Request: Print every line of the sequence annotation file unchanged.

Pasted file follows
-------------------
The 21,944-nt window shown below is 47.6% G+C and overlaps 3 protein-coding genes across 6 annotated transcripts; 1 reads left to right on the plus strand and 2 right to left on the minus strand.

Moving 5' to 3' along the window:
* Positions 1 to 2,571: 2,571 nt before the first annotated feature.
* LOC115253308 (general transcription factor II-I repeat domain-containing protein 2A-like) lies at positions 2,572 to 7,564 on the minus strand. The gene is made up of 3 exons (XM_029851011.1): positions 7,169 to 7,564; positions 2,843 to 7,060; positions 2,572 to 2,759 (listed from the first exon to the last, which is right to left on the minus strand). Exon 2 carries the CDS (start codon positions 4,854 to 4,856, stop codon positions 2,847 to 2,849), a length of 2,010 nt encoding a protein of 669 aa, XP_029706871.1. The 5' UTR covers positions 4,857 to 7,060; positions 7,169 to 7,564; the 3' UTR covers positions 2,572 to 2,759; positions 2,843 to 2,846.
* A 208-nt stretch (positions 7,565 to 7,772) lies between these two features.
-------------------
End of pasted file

The 21,944-nt window shown below is 47.6% G+C and overlaps 3 protein-coding genes across 6 annotated transcripts; 1 reads left to right on the plus strand and 2 right to left on the minus strand.

Moving 5' to 3' along the window:
* Positions 1 to 2,571: 2,571 nt before the first annotated feature.
* LOC115253308 (general transcription factor II-I repeat domain-containing protein 2A-like) lies at positions 2,572 to 7,564 on the minus strand. The gene is made up of 3 exons (XM_029851011.1): positions 7,169 to 7,564; positions 2,843 to 7,060; positions 2,572 to 2,759 (listed from the first exon to the last, which is right to left on the minus strand). Exon 2 carries the CDS (start codon positions 4,854 to 4,856, stop codon positions 2,847 to 2,849), a length of 2,010 nt encoding a protein of 669 aa, XP_029706871.1. The 5' UTR covers positions 4,857 to 7,060; positions 7,169 to 7,564; the 3' UTR covers positions 2,572 to 2,759; positions 2,843 to 2,846.
* A 208-nt stretch (positions 7,565 to 7,772) lies between these two features.